City Of God – Get Rekt!

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Greetings, Glancers! Today I run a more critical eye over my tenth favourite movie of the year 2002, seeking to ignore my bias and provide a fair score based on the 20 criteria I feel are most important in the creation of a film. Today’s movie is City Of God, by Fernando Meirelles, a Brazilian crime drama following the intertwining lives of childhood gang members and drug dealers from the 1960s to the 1980s in a favela which increasingly becomes violent and hopeless.

Sales: 4. A smash hit in terms of Brazilian cinema, making ten times its budget. It was the one foreign movie your American mate had seen and used to sound enlightened.

Critical Consensus: 5. Universal acclaim. Inexplicably not nominated for Best Foreign Film at The Oscars. Still held up as one of the best films of the 21st Century.

Director: 5. It’s the best thing Fernando Meirelles’ best film and he gets down into the dirt. It feels like a renegade first time director, except he had been making movies for twenty years by this point. He handles the epic story and cast of characters, the politics, the violence, and imbues it all with a searing style which burns into your memory.

Performances: 4. Raw is the word. Most of the cast were not actors, lending to much of the hyper-realization of the film. You wouldn’t know they were actors, or not actors.

Characters: 3. There have been plenty of gang movies over the years with large casts, focusing on kids or teens. While the characters range from sympathetic to psychotic, and while the setting may have been unique for the time, we have seen these types of characters plenty of times before.

Cinematography: 4. It’s a grim, dark tale, reminiscent of the more horrible aspects of gangster movies, but it’s set in sun-kissed Brazil, but it’s set in the sweaty, over-populated, slumland favellas. I’ll admit that it’s hard for me to separate sun from good things, coming from a perma-grey country in terms of weather, landscape, and outlook. When it’s sunny, I feel better. When I see sun, I think only good things apply. Nonsense of course, but there’s always some lingering whisper when I watch a horror movie set in daylight, or a story of violence against a bright backdrop. Ignoring all of that, as you should, it looks great and feels blistering and claustrophobic.

Writing: 4. Based on the semi-autobiographical novel of the same name, it pulls no punches when it comes to gang warfare, loyalty, and police corruption, how decisions and actions will always come with a deadly caveat, how crime is inescapably generational. It’s shockingly frank in how young the characters are.

Plot: 3. As good as the directing, writing, and performances are, the story isn’t wildly different from other crime movies you’ve seen, typically focused on the Mafia, Yakuza, Triad etc. We have warring gangs killing for control, members rising through the ranks, and it’s seen from the eyes of a bystander of sorts – a photographer who dreams of escape and survival.

Wardrobe: 4. Honestly, I’m not sure with this one. It all seems so authentic that the actors simply came in off the streets wearing their normal clothes. I’m sure there’s more to it, but depending on the viewer I think 2-4 is the range here.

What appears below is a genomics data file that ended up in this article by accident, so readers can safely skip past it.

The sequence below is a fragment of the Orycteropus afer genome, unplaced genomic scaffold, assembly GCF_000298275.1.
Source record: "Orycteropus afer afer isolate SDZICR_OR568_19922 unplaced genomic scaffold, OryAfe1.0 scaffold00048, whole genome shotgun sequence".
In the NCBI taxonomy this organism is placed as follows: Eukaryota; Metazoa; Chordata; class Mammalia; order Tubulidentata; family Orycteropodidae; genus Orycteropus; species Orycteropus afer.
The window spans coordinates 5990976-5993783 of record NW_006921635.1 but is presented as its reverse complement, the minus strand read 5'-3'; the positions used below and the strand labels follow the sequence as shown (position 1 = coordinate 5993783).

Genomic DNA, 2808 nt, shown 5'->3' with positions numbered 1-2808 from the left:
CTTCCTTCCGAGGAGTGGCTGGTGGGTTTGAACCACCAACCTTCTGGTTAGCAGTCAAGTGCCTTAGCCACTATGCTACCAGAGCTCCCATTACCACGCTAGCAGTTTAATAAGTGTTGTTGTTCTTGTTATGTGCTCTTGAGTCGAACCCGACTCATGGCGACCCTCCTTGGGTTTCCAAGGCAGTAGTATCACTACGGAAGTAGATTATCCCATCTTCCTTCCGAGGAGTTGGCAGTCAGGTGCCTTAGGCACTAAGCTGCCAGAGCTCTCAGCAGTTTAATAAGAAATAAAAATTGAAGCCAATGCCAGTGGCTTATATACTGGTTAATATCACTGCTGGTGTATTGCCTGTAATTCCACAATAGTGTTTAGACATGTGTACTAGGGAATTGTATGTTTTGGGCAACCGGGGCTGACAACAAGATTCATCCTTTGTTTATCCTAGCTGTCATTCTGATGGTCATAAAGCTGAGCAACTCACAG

Editing: 3. The only reason this isn’t higher is because there’s a little too much of the handheld swinging around out of focus for my tastes. This was all the rage back then – at least here it is used to heighten the chaotic nature of the violence, but over-used.

Make-up and Hair: 3. I’ll go lower here as I went higher on wardrobe.

Effects: 3. Not much, beyond the odd squib.

Art and Set: 4. While much of the film takes place on the streets, the interiors are suitably glum, messy, jam-packed, squashed, and detailed.

Sound And Music: 4. I’m no expert, but it’s a very modern, Latin flavoured soundtrack and score, moving between lithe beats to frenetic dance bangers, with a few familiar hits from the 70s and beyond. It all paints a picture of Favela life, but taken out of context feels like your summer holiday soundtrack.

Cultural Significance: 4. I could go 5 here, maybe if you’re in Brazil you could push for it. The early Noughties was an impressive time for world cinema, with many voices emerging or peaking around the world and spreading beyond their normal boundaries. City Of God was one of the earliest and most impressive examples of this, opening a gateway to South America while also highlighting the existence of Brazil’s criminal underbelly and unique storytelling to many.

Accomplishment: 4. A major accomplishment to get the film off the ground, then to have it be so good, then to have it be such a global success.

Stunts: 3. While there is action, it is more close quarters, guerrilla gunplay than John Woo antics. Elsewhere, it’s foot chases through busy, narrow alleys than big budget car chases.

Originality: 3. Go higher if you feel the setting warrants it, but many films have told big screen stories such as this.

Miscellaneous: 4. It went on to generate a sequel and a TV show, with some actors returning (as different characters). I haven’t seen the show, must get on that.

Personal: 5. It’s one of the best films from the early 2000s and is an excellent gateway film for those wishing to dip their toes into foreign cinema.

Total Score: 76/100

Let us know in the comments what you think of City Of God!

Tell it like it is!

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